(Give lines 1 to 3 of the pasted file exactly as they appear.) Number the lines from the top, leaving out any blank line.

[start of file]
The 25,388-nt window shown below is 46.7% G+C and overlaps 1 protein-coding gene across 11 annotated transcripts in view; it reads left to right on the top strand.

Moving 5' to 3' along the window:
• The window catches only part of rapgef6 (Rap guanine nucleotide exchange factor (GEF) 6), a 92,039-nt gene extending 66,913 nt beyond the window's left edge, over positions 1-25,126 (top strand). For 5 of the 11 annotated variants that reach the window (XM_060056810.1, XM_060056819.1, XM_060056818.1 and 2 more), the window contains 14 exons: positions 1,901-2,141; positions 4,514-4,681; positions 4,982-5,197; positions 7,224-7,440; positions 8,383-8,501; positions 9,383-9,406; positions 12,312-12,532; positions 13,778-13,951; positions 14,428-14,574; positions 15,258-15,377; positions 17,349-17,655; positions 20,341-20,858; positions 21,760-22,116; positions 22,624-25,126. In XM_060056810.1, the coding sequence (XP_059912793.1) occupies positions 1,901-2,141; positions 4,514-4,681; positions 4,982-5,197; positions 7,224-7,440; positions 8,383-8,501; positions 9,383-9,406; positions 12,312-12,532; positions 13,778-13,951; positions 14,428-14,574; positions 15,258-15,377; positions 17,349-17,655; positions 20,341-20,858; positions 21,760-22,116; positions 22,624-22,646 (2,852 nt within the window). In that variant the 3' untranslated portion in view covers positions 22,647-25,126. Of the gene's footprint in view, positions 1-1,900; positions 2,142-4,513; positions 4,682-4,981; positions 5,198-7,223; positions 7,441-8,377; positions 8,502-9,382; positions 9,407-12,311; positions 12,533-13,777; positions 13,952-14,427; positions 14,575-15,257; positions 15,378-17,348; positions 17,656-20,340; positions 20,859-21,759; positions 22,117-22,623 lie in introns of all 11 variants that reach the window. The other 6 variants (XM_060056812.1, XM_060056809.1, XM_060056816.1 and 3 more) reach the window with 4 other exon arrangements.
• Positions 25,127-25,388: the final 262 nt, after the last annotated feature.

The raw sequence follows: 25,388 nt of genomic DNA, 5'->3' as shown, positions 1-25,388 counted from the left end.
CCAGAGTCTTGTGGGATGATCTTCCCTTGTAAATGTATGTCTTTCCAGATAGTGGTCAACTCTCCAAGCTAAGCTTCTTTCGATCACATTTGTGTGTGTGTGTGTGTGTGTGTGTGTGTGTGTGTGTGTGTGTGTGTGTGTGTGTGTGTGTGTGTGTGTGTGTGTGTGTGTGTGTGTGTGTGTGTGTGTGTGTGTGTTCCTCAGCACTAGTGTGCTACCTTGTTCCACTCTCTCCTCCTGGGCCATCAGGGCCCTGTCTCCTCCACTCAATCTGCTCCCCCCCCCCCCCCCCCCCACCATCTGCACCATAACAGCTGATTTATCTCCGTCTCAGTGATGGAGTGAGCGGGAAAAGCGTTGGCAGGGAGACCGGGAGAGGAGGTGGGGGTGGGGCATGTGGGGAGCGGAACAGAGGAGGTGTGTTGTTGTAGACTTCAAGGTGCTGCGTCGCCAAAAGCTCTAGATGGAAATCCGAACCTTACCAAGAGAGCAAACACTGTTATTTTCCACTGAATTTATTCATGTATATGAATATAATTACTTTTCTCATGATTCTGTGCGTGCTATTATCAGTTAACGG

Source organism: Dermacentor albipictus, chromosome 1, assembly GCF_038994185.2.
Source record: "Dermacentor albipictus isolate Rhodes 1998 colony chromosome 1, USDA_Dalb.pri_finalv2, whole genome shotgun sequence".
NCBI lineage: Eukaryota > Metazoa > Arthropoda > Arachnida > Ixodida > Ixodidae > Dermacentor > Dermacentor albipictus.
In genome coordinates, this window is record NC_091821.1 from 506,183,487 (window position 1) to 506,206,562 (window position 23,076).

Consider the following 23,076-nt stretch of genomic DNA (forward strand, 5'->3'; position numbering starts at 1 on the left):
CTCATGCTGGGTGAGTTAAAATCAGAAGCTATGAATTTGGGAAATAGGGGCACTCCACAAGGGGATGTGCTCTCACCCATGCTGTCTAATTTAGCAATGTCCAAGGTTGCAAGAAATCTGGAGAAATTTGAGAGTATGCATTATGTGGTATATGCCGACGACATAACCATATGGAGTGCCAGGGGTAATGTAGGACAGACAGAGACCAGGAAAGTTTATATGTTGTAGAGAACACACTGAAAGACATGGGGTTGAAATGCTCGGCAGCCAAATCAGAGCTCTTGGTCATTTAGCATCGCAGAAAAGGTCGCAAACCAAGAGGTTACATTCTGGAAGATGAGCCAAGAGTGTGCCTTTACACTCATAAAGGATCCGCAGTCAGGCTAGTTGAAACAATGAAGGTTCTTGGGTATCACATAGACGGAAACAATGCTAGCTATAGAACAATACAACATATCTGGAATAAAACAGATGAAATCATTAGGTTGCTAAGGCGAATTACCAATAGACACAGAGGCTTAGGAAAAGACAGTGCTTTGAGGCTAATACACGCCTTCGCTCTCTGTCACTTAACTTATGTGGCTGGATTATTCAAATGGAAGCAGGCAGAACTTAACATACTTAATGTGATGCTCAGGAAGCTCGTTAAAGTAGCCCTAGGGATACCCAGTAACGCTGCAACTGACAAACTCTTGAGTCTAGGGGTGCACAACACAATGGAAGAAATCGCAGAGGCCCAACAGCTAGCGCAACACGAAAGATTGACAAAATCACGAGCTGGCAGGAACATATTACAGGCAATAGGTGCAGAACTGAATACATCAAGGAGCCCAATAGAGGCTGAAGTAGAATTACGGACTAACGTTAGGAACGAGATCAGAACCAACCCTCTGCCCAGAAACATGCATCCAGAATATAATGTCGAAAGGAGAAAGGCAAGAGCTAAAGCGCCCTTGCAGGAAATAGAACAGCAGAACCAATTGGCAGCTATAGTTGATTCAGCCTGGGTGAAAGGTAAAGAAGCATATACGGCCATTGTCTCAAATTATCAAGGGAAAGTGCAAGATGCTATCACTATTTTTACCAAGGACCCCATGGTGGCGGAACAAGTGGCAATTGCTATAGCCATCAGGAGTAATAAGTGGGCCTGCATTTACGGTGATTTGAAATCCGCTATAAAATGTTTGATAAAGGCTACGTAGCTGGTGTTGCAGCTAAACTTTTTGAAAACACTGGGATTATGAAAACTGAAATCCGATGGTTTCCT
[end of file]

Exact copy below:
The 25,388-nt window shown below is 46.7% G+C and overlaps 1 protein-coding gene across 11 annotated transcripts in view; it reads left to right on the top strand.

Moving 5' to 3' along the window:
• The window catches only part of rapgef6 (Rap guanine nucleotide exchange factor (GEF) 6), a 92,039-nt gene extending 66,913 nt beyond the window's left edge, over positions 1-25,126 (top strand). For 5 of the 11 annotated variants that reach the window (XM_060056810.1, XM_060056819.1, XM_060056818.1 and 2 more), the window contains 14 exons: positions 1,901-2,141; positions 4,514-4,681; positions 4,982-5,197; positions 7,224-7,440; positions 8,383-8,501; positions 9,383-9,406; positions 12,312-12,532; positions 13,778-13,951; positions 14,428-14,574; positions 15,258-15,377; positions 17,349-17,655; positions 20,341-20,858; positions 21,760-22,116; positions 22,624-25,126. In XM_060056810.1, the coding sequence (XP_059912793.1) occupies positions 1,901-2,141; positions 4,514-4,681; positions 4,982-5,197; positions 7,224-7,440; positions 8,383-8,501; positions 9,383-9,406; positions 12,312-12,532; positions 13,778-13,951; positions 14,428-14,574; positions 15,258-15,377; positions 17,349-17,655; positions 20,341-20,858; positions 21,760-22,116; positions 22,624-22,646 (2,852 nt within the window). In that variant the 3' untranslated portion in view covers positions 22,647-25,126. Of the gene's footprint in view, positions 1-1,900; positions 2,142-4,513; positions 4,682-4,981; positions 5,198-7,223; positions 7,441-8,377; positions 8,502-9,382; positions 9,407-12,311; positions 12,533-13,777; positions 13,952-14,427; positions 14,575-15,257; positions 15,378-17,348; positions 17,656-20,340; positions 20,859-21,759; positions 22,117-22,623 lie in introns of all 11 variants that reach the window. The other 6 variants (XM_060056812.1, XM_060056809.1, XM_060056816.1 and 3 more) reach the window with 4 other exon arrangements.